My Response to the Today Show, Part 1: The Baggage of Surviving a Happy Marriage
A young widowed friend of mine, Brenda Boitson, recently called in a question about dating as a widow to the Panel of Men who give women advice about men on the Today Show. The video is online if you wish to view about four minutes of embarrassingly shallow behavior, starting with “Why? We don’t want to become your next victim.” You’ll see that the response of this small group of 6 people illustrates the problem the stigma of loss brings to any social situation, without shedding much light on Brenda’s question of what to do about it.
First of all, I have to point out that the “next victim” comment, which annoyed so many viewers, is actually a prime cliché (it’s not meaty enough to be called a joke) and can be a little funny in the right situation. I use it. If I’d been the one calling in instead of Brenda, I might have said, “Dudes, why y’all afraid of widows? It’s not like I killed him.” I’m sure, in fact, that I did use that line sometimes. Possibly even in bed.
We widows are pretty used to feeling like we have cooties, and expressing this jokelet on our own time can cast folks’ hidden, negative thoughts in such a ridiculous light that it neutralizes the social situation.
Yes, it was a horrendous comment in the context of Today, and it may have hurt Brenda’s feelings (doesn’t sound like it), but mostly it just exposed panelist Chuck Nice as a man of weak humor and low maturity. (Later in the show he’d helpfully point out that he’s also shallow and not a very thoughtful husband). I’m not used to the low standards of morning television, but I’d have expected the producers of a national show to prepare the men (I can’t say “gentlemen”) better for her call.
Second, the responses of all the folks on stage can teach us something about why people have such a hard time dating, or rather, why it’s so easy for them to date and so hard to find a partner and live happily ever after.
Third, I have some words for Kathie Lee Gifford, whose incessant giggling is the prime irritant in that segment. I’d like to be constructive and compassionate even though she was neither. But I’ll make that a separate post.
So what can the response of these “boys” (not men) to Brenda’s question tell us? Their laughter and avoiding the question says they are scared of death and feel threatened that it would hit someone in their age cohort. (If you’ve faced a loss, you already knew that). Their words tell us that people who date are perfectly comfortable dealing with divorce. Above all, it demonstrates why marriages don’t work out and then the same people date and date and date: they have no fricking idea that they are looking for the wrong things.
Because here’s the thing: Everyone says widows have baggage. But by the time we’re ready to date, most widows and widowers have learned to stow it neatly under the back of the seat in front of them.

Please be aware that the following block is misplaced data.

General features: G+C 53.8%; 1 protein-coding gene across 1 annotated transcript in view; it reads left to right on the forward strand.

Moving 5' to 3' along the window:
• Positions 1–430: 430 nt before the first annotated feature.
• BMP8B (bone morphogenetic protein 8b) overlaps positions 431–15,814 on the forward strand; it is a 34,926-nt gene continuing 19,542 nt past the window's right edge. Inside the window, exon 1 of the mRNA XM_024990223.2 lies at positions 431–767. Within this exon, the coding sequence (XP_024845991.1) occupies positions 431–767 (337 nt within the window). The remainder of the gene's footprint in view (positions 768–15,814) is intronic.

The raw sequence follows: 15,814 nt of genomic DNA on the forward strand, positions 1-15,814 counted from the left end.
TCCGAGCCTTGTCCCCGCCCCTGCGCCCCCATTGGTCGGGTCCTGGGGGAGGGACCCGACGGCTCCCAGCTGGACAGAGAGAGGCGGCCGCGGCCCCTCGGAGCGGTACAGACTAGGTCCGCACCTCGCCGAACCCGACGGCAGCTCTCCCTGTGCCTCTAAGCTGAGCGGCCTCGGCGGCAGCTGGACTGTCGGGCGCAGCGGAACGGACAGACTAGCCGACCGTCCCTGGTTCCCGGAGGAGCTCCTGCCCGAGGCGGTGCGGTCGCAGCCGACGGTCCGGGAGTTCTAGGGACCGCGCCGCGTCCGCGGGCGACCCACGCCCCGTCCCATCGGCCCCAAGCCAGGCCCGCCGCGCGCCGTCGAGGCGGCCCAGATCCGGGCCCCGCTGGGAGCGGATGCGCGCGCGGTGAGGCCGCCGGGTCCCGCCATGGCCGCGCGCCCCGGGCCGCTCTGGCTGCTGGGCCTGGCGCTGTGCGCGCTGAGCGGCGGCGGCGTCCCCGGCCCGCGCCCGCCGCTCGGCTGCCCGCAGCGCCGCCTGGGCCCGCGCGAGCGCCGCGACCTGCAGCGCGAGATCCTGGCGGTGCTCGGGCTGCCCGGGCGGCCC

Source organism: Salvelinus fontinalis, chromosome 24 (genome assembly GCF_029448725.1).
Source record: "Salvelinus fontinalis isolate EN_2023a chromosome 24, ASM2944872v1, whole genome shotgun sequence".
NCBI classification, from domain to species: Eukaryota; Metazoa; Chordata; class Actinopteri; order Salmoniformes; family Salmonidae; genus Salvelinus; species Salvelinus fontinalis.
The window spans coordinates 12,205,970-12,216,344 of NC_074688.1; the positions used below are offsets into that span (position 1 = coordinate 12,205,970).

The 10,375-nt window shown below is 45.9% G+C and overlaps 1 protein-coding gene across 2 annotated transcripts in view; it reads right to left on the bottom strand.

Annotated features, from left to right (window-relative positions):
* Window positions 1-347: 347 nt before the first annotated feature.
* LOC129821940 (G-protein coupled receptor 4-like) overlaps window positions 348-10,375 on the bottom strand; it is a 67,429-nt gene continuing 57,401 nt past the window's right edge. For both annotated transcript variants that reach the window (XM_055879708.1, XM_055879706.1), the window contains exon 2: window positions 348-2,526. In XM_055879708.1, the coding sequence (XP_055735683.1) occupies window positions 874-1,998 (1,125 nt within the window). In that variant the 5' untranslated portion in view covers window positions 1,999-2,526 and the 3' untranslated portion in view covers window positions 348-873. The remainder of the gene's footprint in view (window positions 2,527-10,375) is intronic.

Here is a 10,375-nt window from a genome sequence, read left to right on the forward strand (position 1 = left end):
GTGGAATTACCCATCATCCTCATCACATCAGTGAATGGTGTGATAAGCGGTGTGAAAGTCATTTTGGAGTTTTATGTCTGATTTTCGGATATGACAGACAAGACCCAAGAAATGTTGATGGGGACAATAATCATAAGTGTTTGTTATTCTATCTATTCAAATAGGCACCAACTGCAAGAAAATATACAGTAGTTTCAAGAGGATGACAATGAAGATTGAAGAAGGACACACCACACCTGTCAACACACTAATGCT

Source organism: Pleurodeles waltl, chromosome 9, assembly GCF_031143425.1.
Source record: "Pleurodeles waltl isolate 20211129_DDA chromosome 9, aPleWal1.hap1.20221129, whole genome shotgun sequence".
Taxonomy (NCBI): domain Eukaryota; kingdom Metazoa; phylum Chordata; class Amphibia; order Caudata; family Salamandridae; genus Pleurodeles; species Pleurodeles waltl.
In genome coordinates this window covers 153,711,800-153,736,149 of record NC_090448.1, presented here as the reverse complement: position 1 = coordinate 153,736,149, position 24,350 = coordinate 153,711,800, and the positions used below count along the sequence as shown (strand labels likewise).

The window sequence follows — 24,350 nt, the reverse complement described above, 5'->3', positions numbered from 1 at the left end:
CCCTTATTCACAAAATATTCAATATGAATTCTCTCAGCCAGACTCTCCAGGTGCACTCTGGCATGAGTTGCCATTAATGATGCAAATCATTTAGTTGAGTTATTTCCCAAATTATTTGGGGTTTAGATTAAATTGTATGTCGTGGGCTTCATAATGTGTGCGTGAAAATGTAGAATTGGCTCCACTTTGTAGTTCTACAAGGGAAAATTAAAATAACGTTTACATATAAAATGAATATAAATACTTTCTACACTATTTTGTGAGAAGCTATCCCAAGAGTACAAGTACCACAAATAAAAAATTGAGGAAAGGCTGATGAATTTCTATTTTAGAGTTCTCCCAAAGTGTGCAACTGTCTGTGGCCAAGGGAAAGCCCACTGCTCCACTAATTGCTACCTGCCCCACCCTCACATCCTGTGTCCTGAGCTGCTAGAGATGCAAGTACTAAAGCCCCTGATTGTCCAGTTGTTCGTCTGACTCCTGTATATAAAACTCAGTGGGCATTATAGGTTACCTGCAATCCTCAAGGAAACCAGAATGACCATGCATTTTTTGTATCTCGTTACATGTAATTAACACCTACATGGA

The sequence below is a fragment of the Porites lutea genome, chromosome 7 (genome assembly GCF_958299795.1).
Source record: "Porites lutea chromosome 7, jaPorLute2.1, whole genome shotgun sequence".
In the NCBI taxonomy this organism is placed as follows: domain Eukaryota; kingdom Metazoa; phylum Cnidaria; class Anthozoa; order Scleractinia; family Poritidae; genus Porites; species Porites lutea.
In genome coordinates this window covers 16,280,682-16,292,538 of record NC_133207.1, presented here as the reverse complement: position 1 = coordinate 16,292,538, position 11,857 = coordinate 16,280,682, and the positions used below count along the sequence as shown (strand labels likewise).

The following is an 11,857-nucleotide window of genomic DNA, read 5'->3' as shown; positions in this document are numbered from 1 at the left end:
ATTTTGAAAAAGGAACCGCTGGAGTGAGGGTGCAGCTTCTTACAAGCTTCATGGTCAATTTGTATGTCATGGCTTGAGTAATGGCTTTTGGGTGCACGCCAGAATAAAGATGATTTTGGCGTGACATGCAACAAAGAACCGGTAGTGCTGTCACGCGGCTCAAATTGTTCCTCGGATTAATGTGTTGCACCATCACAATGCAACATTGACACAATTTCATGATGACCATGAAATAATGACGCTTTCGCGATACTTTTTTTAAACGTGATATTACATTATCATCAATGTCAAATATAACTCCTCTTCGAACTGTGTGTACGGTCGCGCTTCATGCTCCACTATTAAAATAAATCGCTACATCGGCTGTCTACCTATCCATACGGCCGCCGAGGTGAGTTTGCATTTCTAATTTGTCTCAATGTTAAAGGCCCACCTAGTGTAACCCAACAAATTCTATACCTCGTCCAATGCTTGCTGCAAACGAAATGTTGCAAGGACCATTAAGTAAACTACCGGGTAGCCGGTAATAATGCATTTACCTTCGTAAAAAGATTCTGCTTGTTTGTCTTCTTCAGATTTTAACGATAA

By age 40, everyone has some kind of “baggage.” (Often, it’s a code word for “kids.”)
Maybe a widow has the baggage of having fulfilled her vows, “till death do us part.” If she feels cheated, she’s likely to blame God for it. And we have some contempt for the polite world’s denial of death because we know everyone will go through loss sooner or later. We just had it happen earlier, when we were young and had many responsibilities.
As a widow, I often felt that if believing in your own mortality was “baggage,” I didn’t want to exist without it. After all, no one gets out of this life alive.
Divorced people enter the dating world working hard to get over their strong sense that they gave everything and in return, were rejected. The men’s ads often say “seeking an independent woman” and the women’s ads say “Looking for a man who MEANS WHAT HE SAYS.” Read between the lines and you’ll find that he felt milked by the divorce and she couldn’t get over a cheating episode. Sometimes the roles are reversed, but divorced folks feel BURNED.
If you haven’t lost a love you’ll think we’re crass and brutal, but every widow I know has said this statement: MY husband didn’t WANT to leave.
Don’t get me wrong. I love divorced people. I married one. But if you think I have more baggage from losing my husband than he has from losing his wife’s affections AND his children – you’re wrong.
Widows argue that we had good marriages, but they ended as we pledged they would. We’ve been through tough stuff too and we figured out how to stay together. While we may not be ready to get hitched again, as daters, we’re arguably the only ones on the field with great track records. I remember thinking: I had one good marriage, I can have another if I like. I know how to make it work.
So here’s what’s wrong with their response to Brenda: the expert daters were framing all the questions wrong. (Not their fault; everyone does).
If you are looking for a good partner, you should date someone who was a good partner. If you want to marry, date women who think marriage is a good thing and who are able to be fulfilled within the institution. If you want to be treated well, date women and men who expect to be treated with respect and who view you as a potential commitment.
Yeah, death sucks, but if it’s baggage, you still have to accept it. After all, why else do you date, if not because you don’t want to die alone?
(Go to part 2, an open letter to Kathie Lee Gifford.)
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